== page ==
# Computer Architecture Lab/WS2007/diogenes instruction2

## Diogenes Instruction Set

(Minimalistic Instruction Set Architecture)

Διογένησ

Diogenes is a 32 Bit reduced RISC with 16 Bit wide instructions. It uses 16 general purpose registers, each 32 Bit wide.

There are several Types of Instructions:

• Arithmetic and Logic (3 Registers)
• Load Immediate (1 Register, 8Bit Immediate)
• Compare (3 Registers)
• Branch (1 Register condition, 8Bit signed Offset)
• Add/shift (1 Register, 6Bit Immediate)
• unconditional Jump (2 Registers: jump address and saved PC for calls)
• Move (2 Registers)
• select (special instructions for selecting (sign-extended) bytes or halfwords of a 32-Bit word)

### Registers

• The 16 registers of diogenes are named l0 to l7 and h0 to h7.
• Most instructions may use all registers arbitrary as destination- and source-registers.

Two registers with the same number (e.g. l3 and h3) are called "brother-registers".

Some instructions may only use the first source-register or its corresponding brother-register as the result-register (e.g. "adi r1, r1, 1", and "adi r1, h1, 5" are allowed while "adi r1, r2, 1" is not possible).

## Detailed Instruction Set and Bit encoding

The most significant bits of the instruction word define the instruction category.

### Arithmetic Instructions

 add rd = ra + rb subtract rd = ra - rb logical bitwise and rd = ra + rb logical bitwise or rd = ra or rb logical bitwise xor rd = ra ^ rb shift left signed rd = ra << rb rb is interpreted as signed value, negative values indicate an arithmetic shift right

 load 8bit rd = imm shift and load 8bit rd = (rd << 8) + imm

These 8-Bit instructions can be used to load immediate values. For example to load the 32 Bit Value 0x87654321 to r1, the following instructions can be executed:

• ldi r1, 0x87
• shi r1, 0x65
• shi r1, 0x43
• shi r1, 0x21

Our assembler supports a pseudo instruction to load 32-Bit values and uses these instructions internally.

### Compare Instructions

Compare instructions compare the values of the registers ra and rb (that might be any of the 16 general purpose registers) and writes 0 or zero to the chosen register rd. The compare operations available are ra < rb for both signed and unsigned numbers. The semantic of >, <= or >= can be modeled with the branch instructions and/or exchanging ra and rb.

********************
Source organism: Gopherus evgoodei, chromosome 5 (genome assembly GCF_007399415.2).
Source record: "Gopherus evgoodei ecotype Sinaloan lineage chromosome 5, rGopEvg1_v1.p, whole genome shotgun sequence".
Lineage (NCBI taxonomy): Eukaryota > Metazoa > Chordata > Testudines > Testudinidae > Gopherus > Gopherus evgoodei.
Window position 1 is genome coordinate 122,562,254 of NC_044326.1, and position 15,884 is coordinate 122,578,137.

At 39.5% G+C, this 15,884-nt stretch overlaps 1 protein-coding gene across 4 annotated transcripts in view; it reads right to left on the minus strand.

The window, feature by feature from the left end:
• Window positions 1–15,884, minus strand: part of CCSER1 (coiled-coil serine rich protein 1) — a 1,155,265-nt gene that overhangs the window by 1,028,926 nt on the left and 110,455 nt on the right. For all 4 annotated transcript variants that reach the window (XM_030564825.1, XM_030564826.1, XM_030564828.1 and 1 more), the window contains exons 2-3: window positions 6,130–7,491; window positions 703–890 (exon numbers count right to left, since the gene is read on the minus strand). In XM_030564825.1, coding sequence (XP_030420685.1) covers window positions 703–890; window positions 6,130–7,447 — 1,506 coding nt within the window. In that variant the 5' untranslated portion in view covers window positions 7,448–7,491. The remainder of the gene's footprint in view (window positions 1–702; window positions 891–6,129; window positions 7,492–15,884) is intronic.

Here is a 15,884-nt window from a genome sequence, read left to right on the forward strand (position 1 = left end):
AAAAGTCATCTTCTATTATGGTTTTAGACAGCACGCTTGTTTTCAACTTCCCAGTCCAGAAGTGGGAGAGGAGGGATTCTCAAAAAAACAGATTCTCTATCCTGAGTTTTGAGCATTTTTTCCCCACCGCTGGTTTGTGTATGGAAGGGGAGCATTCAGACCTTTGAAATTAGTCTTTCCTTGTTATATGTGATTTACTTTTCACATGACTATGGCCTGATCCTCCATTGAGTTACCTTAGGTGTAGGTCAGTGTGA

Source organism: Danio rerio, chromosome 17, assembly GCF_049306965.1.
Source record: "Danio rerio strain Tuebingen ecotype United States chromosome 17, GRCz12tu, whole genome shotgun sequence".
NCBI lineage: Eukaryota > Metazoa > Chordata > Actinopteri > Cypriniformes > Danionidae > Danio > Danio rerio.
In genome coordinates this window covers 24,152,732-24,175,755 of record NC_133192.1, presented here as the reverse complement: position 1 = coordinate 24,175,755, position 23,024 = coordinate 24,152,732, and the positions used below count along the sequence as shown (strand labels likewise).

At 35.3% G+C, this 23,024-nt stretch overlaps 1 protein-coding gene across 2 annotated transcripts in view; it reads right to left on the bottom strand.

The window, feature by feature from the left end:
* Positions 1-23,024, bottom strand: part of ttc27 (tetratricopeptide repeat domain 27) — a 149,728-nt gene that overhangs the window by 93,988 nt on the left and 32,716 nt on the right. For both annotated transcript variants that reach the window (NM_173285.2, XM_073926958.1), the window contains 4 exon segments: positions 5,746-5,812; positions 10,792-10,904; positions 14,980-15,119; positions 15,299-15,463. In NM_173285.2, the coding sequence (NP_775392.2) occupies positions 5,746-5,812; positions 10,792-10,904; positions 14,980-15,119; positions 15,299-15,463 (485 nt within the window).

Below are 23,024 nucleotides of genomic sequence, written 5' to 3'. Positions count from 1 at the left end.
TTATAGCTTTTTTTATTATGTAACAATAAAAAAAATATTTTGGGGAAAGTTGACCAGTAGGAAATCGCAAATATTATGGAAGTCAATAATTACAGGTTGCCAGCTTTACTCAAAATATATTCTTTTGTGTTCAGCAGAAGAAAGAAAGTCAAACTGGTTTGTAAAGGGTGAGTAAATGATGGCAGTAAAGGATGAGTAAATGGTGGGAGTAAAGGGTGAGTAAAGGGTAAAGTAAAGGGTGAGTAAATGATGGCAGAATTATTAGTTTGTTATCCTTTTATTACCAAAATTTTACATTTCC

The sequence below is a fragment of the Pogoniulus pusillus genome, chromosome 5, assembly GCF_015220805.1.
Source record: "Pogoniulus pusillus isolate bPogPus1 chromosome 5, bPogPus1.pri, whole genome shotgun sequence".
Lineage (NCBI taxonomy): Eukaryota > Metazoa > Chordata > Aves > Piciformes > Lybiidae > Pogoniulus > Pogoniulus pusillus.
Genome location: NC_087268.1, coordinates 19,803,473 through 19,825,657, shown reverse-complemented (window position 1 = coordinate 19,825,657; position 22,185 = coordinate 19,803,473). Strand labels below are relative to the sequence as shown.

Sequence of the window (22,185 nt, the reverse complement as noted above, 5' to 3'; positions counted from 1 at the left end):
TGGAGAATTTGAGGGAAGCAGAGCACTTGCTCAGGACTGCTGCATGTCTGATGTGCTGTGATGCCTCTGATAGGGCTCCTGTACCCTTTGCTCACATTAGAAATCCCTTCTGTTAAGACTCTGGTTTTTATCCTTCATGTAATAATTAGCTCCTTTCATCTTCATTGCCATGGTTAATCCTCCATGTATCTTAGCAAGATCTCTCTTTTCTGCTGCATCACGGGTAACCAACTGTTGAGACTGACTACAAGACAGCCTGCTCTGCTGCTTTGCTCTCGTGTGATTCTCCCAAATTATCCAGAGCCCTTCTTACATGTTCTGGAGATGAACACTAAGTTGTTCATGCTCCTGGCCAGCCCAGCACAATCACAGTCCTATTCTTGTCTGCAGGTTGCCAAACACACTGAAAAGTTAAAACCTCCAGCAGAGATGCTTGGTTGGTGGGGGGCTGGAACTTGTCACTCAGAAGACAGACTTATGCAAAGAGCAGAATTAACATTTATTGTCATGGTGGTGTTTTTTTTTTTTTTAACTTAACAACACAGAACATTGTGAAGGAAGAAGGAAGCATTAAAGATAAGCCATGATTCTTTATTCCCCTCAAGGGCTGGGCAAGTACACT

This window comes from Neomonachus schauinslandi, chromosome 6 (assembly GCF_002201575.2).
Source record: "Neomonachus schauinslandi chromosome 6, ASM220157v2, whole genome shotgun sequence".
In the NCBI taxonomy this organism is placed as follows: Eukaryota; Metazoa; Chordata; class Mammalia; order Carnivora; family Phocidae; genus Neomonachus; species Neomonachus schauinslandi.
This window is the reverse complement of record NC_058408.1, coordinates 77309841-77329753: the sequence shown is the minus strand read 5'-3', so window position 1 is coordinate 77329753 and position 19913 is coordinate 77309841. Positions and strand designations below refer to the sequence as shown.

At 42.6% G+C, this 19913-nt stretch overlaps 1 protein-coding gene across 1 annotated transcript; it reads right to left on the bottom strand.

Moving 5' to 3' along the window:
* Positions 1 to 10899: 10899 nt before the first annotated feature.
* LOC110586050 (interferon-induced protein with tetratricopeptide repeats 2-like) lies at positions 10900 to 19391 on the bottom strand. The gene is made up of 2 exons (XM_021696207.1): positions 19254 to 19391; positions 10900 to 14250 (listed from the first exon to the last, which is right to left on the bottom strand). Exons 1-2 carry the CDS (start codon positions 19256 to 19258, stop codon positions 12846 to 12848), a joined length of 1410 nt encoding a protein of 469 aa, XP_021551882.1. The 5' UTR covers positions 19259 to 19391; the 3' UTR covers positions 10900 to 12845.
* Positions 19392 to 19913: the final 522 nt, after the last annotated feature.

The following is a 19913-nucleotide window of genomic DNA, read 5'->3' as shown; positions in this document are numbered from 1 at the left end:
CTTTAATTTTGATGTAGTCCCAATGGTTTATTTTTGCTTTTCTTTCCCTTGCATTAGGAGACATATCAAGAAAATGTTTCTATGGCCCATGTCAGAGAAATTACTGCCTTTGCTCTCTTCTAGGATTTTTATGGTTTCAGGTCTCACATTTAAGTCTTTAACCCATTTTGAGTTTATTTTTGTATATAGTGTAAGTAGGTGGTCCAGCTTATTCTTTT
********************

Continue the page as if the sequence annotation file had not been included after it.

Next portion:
In this category, two instructions are still undefined, and might be used for future extensions like like multiplication.

### Branch Instructions

Branch instructions are PC-relative (Program Counter) and have an 8 Bit signed offset. The check the contents of an register an branch either on a zero or non-zero value of this register. In the decode-stage (stage 2) the branch gets active and thus has one delayslot.

These instructions are used to add or shift the value of a register with a 6Bit signed Immediate value. The result is stored in rd while the source-register may either be rd or the brother-register of rd.

### Special Instructions

• The jump instruction unconditionally jumps to the address stored in ra with one delay slot (note that rd is ignored by this instruction and should be 0 to enable future extensions).
• The call instruction is exactly the same as jump, except that the value of PC is stored to rd before the jump.
• The move instruction simply moves the contents of ra to rd
• The ld/ldio instructions load a value from address ra to rd (from internal memory resp. I/O).
• The st/stio instructions store the value of rd to a location at address ra (in internal memory resp. I/O). Note that this instruction does not use rd as destination-register.

### Select Instructions (currently not implemented)

Select instructions are used to mask out a signed or unsigned, word or halfword from a 32 bit register. They can be used to "emulate" unaligned memory access (which is not supported by ld/st instructions) and to sign/zero extend byte and halfword values.

• the seh and seb instructions use the lower bits of register ra to determin which byte or halfword should be selected. They treat values as unsigned.
• the seixx intructions select the byte/halfword specified by imm and are available in signed and unsigned versions.
• these instructions are not implemented in our current processor design (and might be removed).